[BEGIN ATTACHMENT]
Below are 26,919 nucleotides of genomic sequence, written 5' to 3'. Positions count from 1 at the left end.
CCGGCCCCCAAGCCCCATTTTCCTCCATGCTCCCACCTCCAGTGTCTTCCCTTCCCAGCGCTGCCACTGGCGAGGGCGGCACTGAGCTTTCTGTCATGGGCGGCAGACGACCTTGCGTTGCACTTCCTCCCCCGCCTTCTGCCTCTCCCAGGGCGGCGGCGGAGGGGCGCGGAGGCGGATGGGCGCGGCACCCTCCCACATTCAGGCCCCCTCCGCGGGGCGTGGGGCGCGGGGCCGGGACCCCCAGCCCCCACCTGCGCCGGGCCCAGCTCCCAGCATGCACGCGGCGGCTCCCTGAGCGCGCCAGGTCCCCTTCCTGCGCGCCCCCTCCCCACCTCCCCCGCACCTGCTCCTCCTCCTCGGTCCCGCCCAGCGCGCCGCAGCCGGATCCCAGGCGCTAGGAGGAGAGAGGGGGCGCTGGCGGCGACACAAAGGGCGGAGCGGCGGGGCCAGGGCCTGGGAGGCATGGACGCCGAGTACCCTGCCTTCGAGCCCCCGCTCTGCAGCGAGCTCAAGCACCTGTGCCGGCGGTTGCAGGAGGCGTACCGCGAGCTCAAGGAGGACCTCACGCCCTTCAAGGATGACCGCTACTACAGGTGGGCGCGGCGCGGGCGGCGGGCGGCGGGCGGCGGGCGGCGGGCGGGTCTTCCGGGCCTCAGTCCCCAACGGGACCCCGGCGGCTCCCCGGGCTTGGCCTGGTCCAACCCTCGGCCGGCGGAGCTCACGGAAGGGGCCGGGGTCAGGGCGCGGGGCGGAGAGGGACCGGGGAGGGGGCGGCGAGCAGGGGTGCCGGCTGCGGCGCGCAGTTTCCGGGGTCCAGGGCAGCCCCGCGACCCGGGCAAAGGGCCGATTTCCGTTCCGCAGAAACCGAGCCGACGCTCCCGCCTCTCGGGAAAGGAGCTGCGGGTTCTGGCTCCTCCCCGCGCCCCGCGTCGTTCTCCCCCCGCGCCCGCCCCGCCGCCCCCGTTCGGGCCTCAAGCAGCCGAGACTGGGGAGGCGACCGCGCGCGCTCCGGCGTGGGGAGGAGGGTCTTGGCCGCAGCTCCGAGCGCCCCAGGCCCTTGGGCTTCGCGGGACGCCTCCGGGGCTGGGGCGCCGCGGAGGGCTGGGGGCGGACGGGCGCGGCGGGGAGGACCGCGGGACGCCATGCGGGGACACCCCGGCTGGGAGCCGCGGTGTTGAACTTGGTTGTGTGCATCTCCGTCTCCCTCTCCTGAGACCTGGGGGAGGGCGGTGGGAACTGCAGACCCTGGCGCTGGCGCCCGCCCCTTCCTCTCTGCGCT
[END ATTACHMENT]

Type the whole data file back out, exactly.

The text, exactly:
Below are 26,919 nucleotides of genomic sequence, written 5' to 3'. Positions count from 1 at the left end.
CCGGCCCCCAAGCCCCATTTTCCTCCATGCTCCCACCTCCAGTGTCTTCCCTTCCCAGCGCTGCCACTGGCGAGGGCGGCACTGAGCTTTCTGTCATGGGCGGCAGACGACCTTGCGTTGCACTTCCTCCCCCGCCTTCTGCCTCTCCCAGGGCGGCGGCGGAGGGGCGCGGAGGCGGATGGGCGCGGCACCCTCCCACATTCAGGCCCCCTCCGCGGGGCGTGGGGCGCGGGGCCGGGACCCCCAGCCCCCACCTGCGCCGGGCCCAGCTCCCAGCATGCACGCGGCGGCTCCCTGAGCGCGCCAGGTCCCCTTCCTGCGCGCCCCCTCCCCACCTCCCCCGCACCTGCTCCTCCTCCTCGGTCCCGCCCAGCGCGCCGCAGCCGGATCCCAGGCGCTAGGAGGAGAGAGGGGGCGCTGGCGGCGACACAAAGGGCGGAGCGGCGGGGCCAGGGCCTGGGAGGCATGGACGCCGAGTACCCTGCCTTCGAGCCCCCGCTCTGCAGCGAGCTCAAGCACCTGTGCCGGCGGTTGCAGGAGGCGTACCGCGAGCTCAAGGAGGACCTCACGCCCTTCAAGGATGACCGCTACTACAGGTGGGCGCGGCGCGGGCGGCGGGCGGCGGGCGGCGGGCGGCGGGCGGGTCTTCCGGGCCTCAGTCCCCAACGGGACCCCGGCGGCTCCCCGGGCTTGGCCTGGTCCAACCCTCGGCCGGCGGAGCTCACGGAAGGGGCCGGGGTCAGGGCGCGGGGCGGAGAGGGACCGGGGAGGGGGCGGCGAGCAGGGGTGCCGGCTGCGGCGCGCAGTTTCCGGGGTCCAGGGCAGCCCCGCGACCCGGGCAAAGGGCCGATTTCCGTTCCGCAGAAACCGAGCCGACGCTCCCGCCTCTCGGGAAAGGAGCTGCGGGTTCTGGCTCCTCCCCGCGCCCCGCGTCGTTCTCCCCCCGCGCCCGCCCCGCCGCCCCCGTTCGGGCCTCAAGCAGCCGAGACTGGGGAGGCGACCGCGCGCGCTCCGGCGTGGGGAGGAGGGTCTTGGCCGCAGCTCCGAGCGCCCCAGGCCCTTGGGCTTCGCGGGACGCCTCCGGGGCTGGGGCGCCGCGGAGGGCTGGGGGCGGACGGGCGCGGCGGGGAGGACCGCGGGACGCCATGCGGGGACACCCCGGCTGGGAGCCGCGGTGTTGAACTTGGTTGTGTGCATCTCCGTCTCCCTCTCCTGAGACCTGGGGGAGGGCGGTGGGAACTGCAGACCCTGGCGCTGGCGCCCGCCCCTTCCTCTCTGCGCT